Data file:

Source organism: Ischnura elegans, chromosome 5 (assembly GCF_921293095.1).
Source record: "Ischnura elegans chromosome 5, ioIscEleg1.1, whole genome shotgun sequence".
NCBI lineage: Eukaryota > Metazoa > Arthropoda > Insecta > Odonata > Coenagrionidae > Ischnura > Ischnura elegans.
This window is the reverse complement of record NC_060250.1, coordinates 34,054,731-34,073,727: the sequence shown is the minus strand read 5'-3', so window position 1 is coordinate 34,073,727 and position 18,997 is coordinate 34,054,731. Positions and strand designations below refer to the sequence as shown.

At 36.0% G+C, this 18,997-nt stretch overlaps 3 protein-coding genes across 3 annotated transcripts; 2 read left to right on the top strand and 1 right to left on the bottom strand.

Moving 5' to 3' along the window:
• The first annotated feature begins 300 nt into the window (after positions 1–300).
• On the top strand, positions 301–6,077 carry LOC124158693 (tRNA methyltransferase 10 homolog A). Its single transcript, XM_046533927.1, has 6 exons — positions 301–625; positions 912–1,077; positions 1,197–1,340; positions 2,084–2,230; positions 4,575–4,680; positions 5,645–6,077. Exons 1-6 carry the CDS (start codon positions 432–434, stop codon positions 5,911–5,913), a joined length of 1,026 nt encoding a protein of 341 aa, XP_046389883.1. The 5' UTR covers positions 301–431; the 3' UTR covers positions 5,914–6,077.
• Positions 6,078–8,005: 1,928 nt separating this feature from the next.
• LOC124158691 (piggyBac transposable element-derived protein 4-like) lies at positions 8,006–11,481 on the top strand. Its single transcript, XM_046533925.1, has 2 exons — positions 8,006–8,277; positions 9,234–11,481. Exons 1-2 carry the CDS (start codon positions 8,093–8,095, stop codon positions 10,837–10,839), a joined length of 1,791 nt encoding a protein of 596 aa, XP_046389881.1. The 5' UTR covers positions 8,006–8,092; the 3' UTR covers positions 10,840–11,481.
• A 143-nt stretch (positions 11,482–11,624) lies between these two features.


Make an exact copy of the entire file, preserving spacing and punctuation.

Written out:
Source organism: Ischnura elegans, chromosome 5 (assembly GCF_921293095.1).
Source record: "Ischnura elegans chromosome 5, ioIscEleg1.1, whole genome shotgun sequence".
NCBI lineage: Eukaryota > Metazoa > Arthropoda > Insecta > Odonata > Coenagrionidae > Ischnura > Ischnura elegans.
This window is the reverse complement of record NC_060250.1, coordinates 34,054,731-34,073,727: the sequence shown is the minus strand read 5'-3', so window position 1 is coordinate 34,073,727 and position 18,997 is coordinate 34,054,731. Positions and strand designations below refer to the sequence as shown.

At 36.0% G+C, this 18,997-nt stretch overlaps 3 protein-coding genes across 3 annotated transcripts; 2 read left to right on the top strand and 1 right to left on the bottom strand.

Moving 5' to 3' along the window:
• The first annotated feature begins 300 nt into the window (after positions 1–300).
• On the top strand, positions 301–6,077 carry LOC124158693 (tRNA methyltransferase 10 homolog A). Its single transcript, XM_046533927.1, has 6 exons — positions 301–625; positions 912–1,077; positions 1,197–1,340; positions 2,084–2,230; positions 4,575–4,680; positions 5,645–6,077. Exons 1-6 carry the CDS (start codon positions 432–434, stop codon positions 5,911–5,913), a joined length of 1,026 nt encoding a protein of 341 aa, XP_046389883.1. The 5' UTR covers positions 301–431; the 3' UTR covers positions 5,914–6,077.
• Positions 6,078–8,005: 1,928 nt separating this feature from the next.
• LOC124158691 (piggyBac transposable element-derived protein 4-like) lies at positions 8,006–11,481 on the top strand. Its single transcript, XM_046533925.1, has 2 exons — positions 8,006–8,277; positions 9,234–11,481. Exons 1-2 carry the CDS (start codon positions 8,093–8,095, stop codon positions 10,837–10,839), a joined length of 1,791 nt encoding a protein of 596 aa, XP_046389881.1. The 5' UTR covers positions 8,006–8,092; the 3' UTR covers positions 10,840–11,481.
• A 143-nt stretch (positions 11,482–11,624) lies between these two features.